Latest News

( 0 Votes )

Watercolor painting by Linda BethkeArtist Linda Bethke has her own philosophy when it comes to her watercolor paintings. She shared her thoughts and discussed her style and techniques at the monthly meeting of the Fluvanna Art Association (May 19).

She began talking about the unusual circumstances that led her to art as well as music in her childhood.

“When you can’t run and play you draw and play the piano,” she said, leaving some curious as to what she meant. She was told at an early age she would never walk due to deformed feet and twisted ankles. There seemed to be nothing that could be done for her club feet. The daughter of a military doctor, he found the only surgeon who could do the surgery but was told by the surgeon, “You can’t afford me.” That did not deter her parents who, through the Shriners, were able to have this surgeon perform what was close to a miracle for Bethke.

Once past the hurdles of her physical problems, Bethke could run and play but still chose to make art her focus. But when it came time for her to go to college her parents, like many, were skeptical that anyone could make a living from art, no matter how gifted.

“My father was a practical man, so I went to college and became a teacher and taught third grade,” she said. While she taught she continued to share her love of art with her students, which kept her passion alive.

Add a comment

Read more...

( 0 Votes )

Sophia KershnerParents
Nicholas and Michelle Kershner

Destination after high school
University of Virginia

Plan of study
Pre-Med: Chemistry

Dual enrollment/AP credits
33 with six pending   

Achievements:
14 Academic Excellence Awards
National I Dare You! Leadership Award
William and Mary Leadership Award
AP Scholar Award
Add a comment

Read more...

( 0 Votes )

Eva McGeheeParents
Theresa Carroll and Overton McGehee

Destination after high school
Georgetown University

Plan of study
I’m interested in art history, American studies, politics and women’s studies. I’m excited to explore all of the options.

Dual enrollment/AP credits
36 with nine pending   

Achievements:   
National AP Scholar Award
AP Scholar with Distinction
Commended National Merit recognition

Add a comment

Read more...

( 1 Vote )

Fluvanna County High School celebrated the graduation of 273 students of the Class of 2017 Saturday (May 20) at the Phil Browning Stadium in the R.J. Searcy Sports Complex. Graduation 2017

Add a comment
( 0 Votes )

The Fluvanna County Board of Supervisors voted Wednesday night (May 17) to move forward with a fiber network project that will benefit both the school system and county government.
The fiber project will connect key school spots, including the Abrams building, the School Board office and the bus garage, onto the same network. The schools are under a federal requirement to up their bandwidth by 2020.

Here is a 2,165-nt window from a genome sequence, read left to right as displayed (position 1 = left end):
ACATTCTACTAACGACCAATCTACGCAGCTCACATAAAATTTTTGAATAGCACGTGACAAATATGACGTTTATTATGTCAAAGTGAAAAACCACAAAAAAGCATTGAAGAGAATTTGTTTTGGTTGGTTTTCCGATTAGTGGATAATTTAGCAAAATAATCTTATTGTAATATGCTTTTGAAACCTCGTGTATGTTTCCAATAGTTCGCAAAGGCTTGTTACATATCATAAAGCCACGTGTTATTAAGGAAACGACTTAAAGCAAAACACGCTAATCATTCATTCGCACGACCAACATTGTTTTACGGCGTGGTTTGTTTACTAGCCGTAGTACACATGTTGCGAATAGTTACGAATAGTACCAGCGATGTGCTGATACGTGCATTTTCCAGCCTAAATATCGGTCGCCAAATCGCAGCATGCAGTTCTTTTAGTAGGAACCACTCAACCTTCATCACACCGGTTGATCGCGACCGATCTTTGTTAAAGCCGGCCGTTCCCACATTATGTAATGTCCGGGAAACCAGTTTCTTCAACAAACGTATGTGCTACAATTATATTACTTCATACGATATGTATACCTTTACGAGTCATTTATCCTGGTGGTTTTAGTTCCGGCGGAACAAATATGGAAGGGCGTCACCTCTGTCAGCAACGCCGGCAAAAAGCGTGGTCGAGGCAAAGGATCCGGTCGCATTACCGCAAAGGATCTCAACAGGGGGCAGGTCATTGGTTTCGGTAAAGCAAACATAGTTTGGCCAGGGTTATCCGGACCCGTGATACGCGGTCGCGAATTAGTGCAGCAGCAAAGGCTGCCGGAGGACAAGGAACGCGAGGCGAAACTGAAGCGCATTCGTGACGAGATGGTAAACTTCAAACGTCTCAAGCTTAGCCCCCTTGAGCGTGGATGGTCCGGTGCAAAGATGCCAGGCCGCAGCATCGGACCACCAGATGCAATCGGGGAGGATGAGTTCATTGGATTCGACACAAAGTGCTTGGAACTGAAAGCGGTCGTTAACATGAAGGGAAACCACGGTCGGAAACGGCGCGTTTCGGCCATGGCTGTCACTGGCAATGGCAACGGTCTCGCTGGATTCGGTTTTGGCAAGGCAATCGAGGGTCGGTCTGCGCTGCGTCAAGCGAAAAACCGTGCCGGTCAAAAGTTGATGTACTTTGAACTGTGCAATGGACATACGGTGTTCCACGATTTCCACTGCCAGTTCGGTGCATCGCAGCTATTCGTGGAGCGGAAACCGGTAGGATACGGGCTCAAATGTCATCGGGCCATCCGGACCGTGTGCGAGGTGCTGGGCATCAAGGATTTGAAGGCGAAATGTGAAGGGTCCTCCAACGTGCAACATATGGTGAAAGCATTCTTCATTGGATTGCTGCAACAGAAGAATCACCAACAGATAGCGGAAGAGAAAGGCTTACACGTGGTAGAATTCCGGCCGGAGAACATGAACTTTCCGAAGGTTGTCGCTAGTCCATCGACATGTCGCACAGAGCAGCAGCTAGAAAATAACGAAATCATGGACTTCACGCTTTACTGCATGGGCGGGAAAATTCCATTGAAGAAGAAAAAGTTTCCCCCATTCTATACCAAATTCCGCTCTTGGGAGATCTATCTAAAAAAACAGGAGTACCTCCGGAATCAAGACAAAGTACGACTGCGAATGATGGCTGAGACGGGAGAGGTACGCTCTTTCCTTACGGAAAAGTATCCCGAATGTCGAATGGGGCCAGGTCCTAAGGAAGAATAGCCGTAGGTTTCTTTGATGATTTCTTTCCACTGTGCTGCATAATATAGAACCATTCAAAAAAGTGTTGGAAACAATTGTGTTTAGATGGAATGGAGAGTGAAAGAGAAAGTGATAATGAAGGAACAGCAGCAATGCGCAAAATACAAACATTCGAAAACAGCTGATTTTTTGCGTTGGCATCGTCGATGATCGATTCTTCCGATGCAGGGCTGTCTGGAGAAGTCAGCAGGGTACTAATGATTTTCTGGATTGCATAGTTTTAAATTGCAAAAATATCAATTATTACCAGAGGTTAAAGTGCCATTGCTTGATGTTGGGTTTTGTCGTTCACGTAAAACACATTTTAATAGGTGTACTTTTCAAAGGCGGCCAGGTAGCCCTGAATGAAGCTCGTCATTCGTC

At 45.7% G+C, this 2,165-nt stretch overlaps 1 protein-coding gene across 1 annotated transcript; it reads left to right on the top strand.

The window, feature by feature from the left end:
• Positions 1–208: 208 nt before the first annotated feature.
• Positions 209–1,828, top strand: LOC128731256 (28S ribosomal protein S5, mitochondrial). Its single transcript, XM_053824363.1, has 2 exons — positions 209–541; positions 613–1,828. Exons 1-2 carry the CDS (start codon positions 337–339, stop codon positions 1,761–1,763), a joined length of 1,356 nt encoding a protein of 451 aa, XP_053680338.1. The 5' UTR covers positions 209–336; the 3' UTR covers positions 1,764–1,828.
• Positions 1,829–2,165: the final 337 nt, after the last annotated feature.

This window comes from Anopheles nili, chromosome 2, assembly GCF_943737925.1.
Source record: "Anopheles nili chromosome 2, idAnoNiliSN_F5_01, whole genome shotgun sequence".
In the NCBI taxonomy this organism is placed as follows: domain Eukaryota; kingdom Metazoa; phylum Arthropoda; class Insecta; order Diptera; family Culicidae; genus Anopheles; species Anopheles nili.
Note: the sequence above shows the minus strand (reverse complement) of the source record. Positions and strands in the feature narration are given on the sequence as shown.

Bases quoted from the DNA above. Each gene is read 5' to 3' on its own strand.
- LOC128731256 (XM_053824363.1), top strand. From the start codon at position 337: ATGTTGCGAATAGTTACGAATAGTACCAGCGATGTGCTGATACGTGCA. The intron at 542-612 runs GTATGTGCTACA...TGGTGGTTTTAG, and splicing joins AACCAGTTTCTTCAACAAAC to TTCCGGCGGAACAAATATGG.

This project will result in fiber being laid near key county buildings. In some cases, the fiber will cross in front of county building entrance roads. For this reason, the county can piggyback onto the project at a tremendously lower cost than if it undertook a fiber connectivity project on its own.

Supervisors therefore decided to connect the library, sheriff’s office, county administration building, Palmyra fire station, and social services building.

Money from a federal program known as E-rate and from the Virginia Public School Authority (VPSA) may help to significantly lower the cost of this project. Josh Gifford, IT director for the schools, estimated that the project has an 80 percent chance of securing those funds. It may take a year or more to learn whether the project was approved for E-rate and VPSA rebates, Gifford said.

Without any rebate, the total cost of the school project is $440,000. If the E-rate and VSPA dollars come through, the cost will plummet to $88,000.

Last December supervisors approved a $430,222 carryover of unspent fiscal year 2016 (FY16) school funds to the FY17 capital improvements plan (CIP) and earmarked it for the fiber network project.

The December price tag was an estimate as the project had not yet gone out for bid. Supervisors voted 4-0 Wednesday night (Chairman Mike Sheridan absent) to allocate a supplemental appropriation of $9,778 to fully finance the project.

They also voted 4-0 to approve a transfer of $43,500 from unassigned fund balance to the FY17 CIP for the county fiber network project.

Owning its own fiber will allow the county to cut the amount it pays for internet to the tune of $24,000 a year, according to information presented at a Jan. 18 meeting. The project will therefore pay for itself in less than two years, and additional savings will continue to accrue.

The library portion of the project is eligible for E-rate dollars. If that money comes through, the cost of the county project will decrease to $36,900.

Add a comment